Hosted by Sandra Tsing Loh, The Loh Down on Science is a fun way to get your daily dose of science plus a dash of humor in less than two minutes.
Hosted by Sandra Tsing Loh
Airs Weekdays 2:31, 3:31 and 5:49 a.m.

Shock Treatment





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[Bzzzzzz……] Omigosh, do you hear that, or is it just me?

This is Sandra Tsing Loh with the Loh Down on Science.

Fifteen percent of the population suffers from a constant buzzing sound in their ear. It’s known as tinnitus. The ringing sound is caused by over-excited FUSIFORM cells in the brain. These fusiform cells absorb and process sounds and sensations, like tingles and vibrations.

Often triggered by a LOUD sound, there have been few useful treatments. Until now!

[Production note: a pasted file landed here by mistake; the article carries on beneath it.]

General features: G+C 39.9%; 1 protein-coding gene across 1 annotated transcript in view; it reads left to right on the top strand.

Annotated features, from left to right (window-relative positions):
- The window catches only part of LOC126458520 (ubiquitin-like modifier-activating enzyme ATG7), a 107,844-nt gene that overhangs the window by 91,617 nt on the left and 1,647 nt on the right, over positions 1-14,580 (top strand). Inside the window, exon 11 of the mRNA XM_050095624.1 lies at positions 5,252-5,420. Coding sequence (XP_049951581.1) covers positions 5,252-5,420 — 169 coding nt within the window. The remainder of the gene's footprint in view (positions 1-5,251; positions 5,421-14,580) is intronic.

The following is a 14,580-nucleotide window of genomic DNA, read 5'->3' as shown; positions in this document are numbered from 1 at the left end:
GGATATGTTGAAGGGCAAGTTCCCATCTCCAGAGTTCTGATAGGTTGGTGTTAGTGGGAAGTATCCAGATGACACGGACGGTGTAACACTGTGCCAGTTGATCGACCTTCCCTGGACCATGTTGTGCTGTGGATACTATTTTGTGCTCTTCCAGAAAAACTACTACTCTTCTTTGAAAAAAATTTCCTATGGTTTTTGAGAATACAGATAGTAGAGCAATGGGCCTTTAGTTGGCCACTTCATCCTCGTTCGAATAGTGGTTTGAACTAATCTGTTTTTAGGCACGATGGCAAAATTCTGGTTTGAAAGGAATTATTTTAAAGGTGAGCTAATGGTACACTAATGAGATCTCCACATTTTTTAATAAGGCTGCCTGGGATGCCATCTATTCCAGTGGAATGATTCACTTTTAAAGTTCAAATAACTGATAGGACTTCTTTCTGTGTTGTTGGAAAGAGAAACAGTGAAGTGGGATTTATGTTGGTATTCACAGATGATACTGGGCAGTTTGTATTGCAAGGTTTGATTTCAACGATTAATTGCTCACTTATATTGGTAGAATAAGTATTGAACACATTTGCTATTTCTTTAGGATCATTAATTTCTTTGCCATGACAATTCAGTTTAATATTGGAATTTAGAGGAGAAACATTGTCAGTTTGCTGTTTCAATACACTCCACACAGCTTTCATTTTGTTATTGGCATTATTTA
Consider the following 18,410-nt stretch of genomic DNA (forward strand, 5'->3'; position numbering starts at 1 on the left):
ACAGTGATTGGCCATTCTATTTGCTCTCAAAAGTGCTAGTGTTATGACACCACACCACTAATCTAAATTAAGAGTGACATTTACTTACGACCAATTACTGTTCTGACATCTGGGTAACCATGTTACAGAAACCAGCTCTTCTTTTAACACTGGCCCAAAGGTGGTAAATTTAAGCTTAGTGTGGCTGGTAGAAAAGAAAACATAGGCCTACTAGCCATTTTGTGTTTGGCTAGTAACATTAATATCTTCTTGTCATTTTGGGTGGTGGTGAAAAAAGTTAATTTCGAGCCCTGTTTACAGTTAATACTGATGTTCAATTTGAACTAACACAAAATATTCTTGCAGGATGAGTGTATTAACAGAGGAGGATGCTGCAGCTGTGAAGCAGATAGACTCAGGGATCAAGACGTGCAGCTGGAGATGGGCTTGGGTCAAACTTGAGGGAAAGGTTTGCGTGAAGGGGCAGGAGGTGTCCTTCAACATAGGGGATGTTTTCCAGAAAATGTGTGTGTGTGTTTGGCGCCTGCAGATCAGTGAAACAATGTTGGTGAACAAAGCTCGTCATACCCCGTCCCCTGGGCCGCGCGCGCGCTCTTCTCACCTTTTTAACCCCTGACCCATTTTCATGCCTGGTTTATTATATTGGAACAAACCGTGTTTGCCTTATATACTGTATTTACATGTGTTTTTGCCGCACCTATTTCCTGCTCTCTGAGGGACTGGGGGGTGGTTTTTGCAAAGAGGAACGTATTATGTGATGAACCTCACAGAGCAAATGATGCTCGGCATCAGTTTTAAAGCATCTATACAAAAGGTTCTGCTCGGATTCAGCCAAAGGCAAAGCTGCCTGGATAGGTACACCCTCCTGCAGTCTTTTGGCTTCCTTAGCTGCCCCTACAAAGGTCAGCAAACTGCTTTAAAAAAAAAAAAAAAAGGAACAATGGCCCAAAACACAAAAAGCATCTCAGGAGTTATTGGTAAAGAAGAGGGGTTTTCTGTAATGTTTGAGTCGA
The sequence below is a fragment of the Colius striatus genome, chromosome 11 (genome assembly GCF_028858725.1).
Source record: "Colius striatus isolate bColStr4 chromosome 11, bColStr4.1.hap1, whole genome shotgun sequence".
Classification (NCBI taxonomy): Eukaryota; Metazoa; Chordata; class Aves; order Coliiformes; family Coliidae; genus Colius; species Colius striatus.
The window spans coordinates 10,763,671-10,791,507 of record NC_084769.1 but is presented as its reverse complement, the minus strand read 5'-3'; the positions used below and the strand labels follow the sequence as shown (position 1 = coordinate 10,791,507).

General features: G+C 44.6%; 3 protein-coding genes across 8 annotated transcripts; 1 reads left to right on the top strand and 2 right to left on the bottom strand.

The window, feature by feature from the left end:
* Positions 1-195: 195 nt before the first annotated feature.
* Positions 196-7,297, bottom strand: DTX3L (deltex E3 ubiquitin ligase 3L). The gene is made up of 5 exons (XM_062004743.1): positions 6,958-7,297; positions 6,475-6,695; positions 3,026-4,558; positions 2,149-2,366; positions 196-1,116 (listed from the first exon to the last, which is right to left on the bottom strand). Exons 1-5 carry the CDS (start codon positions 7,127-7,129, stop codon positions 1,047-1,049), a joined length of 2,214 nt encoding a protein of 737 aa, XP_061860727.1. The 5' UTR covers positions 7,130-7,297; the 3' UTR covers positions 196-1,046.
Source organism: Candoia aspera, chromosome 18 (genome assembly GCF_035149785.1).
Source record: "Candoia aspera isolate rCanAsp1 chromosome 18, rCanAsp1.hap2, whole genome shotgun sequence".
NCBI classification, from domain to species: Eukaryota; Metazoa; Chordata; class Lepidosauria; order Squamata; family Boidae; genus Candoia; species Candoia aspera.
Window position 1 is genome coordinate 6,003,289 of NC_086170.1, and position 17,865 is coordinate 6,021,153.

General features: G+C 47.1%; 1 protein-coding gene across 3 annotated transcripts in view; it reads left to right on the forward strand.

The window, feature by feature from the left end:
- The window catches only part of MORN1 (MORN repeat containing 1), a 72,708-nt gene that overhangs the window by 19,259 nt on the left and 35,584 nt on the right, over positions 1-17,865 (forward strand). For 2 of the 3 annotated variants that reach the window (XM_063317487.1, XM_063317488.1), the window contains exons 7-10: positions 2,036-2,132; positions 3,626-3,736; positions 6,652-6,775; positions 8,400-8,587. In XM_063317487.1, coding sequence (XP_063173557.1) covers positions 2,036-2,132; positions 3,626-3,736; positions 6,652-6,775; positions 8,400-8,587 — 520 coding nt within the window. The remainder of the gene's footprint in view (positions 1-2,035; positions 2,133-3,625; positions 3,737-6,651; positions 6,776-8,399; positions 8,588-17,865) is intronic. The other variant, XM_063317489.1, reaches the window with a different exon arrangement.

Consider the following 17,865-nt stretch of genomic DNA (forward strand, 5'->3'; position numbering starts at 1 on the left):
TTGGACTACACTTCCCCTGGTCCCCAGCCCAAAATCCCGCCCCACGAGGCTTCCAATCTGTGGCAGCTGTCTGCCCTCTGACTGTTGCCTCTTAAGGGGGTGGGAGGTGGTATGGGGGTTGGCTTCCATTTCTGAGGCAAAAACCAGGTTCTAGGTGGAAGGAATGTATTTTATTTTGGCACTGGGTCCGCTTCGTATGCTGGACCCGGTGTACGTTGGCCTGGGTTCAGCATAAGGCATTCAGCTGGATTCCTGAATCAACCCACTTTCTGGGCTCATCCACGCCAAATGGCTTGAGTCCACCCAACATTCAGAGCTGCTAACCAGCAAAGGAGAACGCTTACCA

The Shore lab at the University of Michigan has developed a simple, non-invasive treatment for tinnitus. 

They started off with guinea pigs. They played sounds followed by small electrical shocks in the part of the brain responsible for hearing. This treatment successfully reduced symptoms in guinea pigs known to have tinnitus. Next, the same treatment was applied to 20 human volunteers. What happened? Most of them showed reduced tinnitus symptoms! Two patients even said the ringing was completely gone!

As for those other kinds of buzzing, hopefully a fly swatter will do!